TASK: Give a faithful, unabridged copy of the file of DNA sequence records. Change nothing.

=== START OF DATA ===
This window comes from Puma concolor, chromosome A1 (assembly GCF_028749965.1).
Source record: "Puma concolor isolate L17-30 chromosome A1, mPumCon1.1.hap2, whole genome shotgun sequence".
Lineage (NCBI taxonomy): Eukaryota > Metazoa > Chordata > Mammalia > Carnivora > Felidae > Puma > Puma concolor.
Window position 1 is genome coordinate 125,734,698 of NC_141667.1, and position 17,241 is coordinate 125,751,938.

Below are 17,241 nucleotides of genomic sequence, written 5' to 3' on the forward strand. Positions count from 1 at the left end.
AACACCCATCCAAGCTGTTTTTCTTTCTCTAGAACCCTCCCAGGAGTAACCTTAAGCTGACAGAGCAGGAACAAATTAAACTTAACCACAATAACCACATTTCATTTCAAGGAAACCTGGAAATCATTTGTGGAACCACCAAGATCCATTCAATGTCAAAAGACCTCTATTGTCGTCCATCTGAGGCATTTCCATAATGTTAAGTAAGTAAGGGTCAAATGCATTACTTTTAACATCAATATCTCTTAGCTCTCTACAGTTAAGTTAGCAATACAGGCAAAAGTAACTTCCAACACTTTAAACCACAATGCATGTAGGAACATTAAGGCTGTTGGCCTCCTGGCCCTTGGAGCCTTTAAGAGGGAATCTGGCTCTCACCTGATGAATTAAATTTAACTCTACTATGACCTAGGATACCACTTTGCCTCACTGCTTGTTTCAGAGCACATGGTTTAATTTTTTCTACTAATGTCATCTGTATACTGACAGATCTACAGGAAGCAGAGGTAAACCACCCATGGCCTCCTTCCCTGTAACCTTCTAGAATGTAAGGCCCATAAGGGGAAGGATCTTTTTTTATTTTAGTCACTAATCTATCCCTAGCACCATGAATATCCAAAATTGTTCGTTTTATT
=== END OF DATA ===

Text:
This window comes from Puma concolor, chromosome A1 (assembly GCF_028749965.1).
Source record: "Puma concolor isolate L17-30 chromosome A1, mPumCon1.1.hap2, whole genome shotgun sequence".
Lineage (NCBI taxonomy): Eukaryota > Metazoa > Chordata > Mammalia > Carnivora > Felidae > Puma > Puma concolor.
Window position 1 is genome coordinate 125,734,698 of NC_141667.1, and position 17,241 is coordinate 125,751,938.

Below are 17,241 nucleotides of genomic sequence, written 5' to 3' on the forward strand. Positions count from 1 at the left end.
AACACCCATCCAAGCTGTTTTTCTTTCTCTAGAACCCTCCCAGGAGTAACCTTAAGCTGACAGAGCAGGAACAAATTAAACTTAACCACAATAACCACATTTCATTTCAAGGAAACCTGGAAATCATTTGTGGAACCACCAAGATCCATTCAATGTCAAAAGACCTCTATTGTCGTCCATCTGAGGCATTTCCATAATGTTAAGTAAGTAAGGGTCAAATGCATTACTTTTAACATCAATATCTCTTAGCTCTCTACAGTTAAGTTAGCAATACAGGCAAAAGTAACTTCCAACACTTTAAACCACAATGCATGTAGGAACATTAAGGCTGTTGGCCTCCTGGCCCTTGGAGCCTTTAAGAGGGAATCTGGCTCTCACCTGATGAATTAAATTTAACTCTACTATGACCTAGGATACCACTTTGCCTCACTGCTTGTTTCAGAGCACATGGTTTAATTTTTTCTACTAATGTCATCTGTATACTGACAGATCTACAGGAAGCAGAGGTAAACCACCCATGGCCTCCTTCCCTGTAACCTTCTAGAATGTAAGGCCCATAAGGGGAAGGATCTTTTTTTATTTTAGTCACTAATCTATCCCTAGCACCATGAATATCCAAAATTGTTCGTTTTATT